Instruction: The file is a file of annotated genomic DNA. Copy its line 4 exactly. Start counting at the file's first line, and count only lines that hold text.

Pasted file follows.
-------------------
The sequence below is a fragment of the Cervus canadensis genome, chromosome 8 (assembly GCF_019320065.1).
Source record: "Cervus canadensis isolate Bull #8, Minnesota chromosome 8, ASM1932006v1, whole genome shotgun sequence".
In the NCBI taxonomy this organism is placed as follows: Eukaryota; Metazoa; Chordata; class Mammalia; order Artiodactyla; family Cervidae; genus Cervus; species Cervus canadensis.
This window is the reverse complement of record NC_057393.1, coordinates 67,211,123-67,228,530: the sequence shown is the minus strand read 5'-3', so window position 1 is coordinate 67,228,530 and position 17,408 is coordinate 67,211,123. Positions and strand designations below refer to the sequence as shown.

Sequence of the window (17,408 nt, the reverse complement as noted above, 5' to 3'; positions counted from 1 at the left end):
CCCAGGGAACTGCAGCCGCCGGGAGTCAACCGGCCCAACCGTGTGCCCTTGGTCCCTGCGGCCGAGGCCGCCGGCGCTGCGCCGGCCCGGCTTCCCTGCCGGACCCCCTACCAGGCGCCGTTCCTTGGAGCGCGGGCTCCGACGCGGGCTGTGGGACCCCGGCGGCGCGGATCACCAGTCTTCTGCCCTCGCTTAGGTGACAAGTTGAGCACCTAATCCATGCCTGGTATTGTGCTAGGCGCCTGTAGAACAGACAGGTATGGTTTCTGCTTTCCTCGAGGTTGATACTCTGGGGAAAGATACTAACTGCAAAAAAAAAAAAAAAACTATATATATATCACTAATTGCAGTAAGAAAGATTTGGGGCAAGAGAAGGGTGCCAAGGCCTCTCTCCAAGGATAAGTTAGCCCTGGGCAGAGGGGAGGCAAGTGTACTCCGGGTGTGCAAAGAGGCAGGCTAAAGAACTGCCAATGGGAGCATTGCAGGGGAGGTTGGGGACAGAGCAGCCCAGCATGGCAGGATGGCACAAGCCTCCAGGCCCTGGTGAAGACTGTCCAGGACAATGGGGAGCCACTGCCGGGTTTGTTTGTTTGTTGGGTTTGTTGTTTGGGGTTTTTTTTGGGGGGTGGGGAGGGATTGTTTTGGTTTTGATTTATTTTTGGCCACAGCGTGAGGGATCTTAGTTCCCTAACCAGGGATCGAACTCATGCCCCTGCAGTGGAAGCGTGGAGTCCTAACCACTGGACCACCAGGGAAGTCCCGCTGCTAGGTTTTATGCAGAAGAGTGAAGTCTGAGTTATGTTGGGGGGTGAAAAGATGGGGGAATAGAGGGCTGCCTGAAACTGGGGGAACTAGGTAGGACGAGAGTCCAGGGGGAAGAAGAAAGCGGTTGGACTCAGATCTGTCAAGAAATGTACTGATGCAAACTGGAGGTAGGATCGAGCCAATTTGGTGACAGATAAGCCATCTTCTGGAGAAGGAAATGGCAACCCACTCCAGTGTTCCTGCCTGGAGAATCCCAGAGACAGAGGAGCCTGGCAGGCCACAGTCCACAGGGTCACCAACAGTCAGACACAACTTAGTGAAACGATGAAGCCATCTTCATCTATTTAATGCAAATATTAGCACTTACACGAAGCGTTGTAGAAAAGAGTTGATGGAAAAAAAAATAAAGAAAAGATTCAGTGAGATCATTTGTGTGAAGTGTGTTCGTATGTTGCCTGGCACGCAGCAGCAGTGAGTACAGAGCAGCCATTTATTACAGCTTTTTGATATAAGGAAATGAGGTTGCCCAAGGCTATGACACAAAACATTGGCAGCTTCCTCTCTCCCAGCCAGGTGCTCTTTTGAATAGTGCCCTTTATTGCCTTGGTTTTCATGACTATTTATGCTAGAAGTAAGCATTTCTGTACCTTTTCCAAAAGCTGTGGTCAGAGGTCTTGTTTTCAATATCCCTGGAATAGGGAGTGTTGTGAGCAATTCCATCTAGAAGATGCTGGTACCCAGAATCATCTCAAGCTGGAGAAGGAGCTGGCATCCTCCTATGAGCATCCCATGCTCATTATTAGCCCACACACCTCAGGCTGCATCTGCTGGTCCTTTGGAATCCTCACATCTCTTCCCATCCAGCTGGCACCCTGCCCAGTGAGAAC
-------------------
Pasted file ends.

This window is the reverse complement of record NC_057393.1, coordinates 67,211,123-67,228,530: the sequence shown is the minus strand read 5'-3', so window position 1 is coordinate 67,228,530 and position 17,408 is coordinate 67,211,123. Positions and strand designations below refer to the sequence as shown.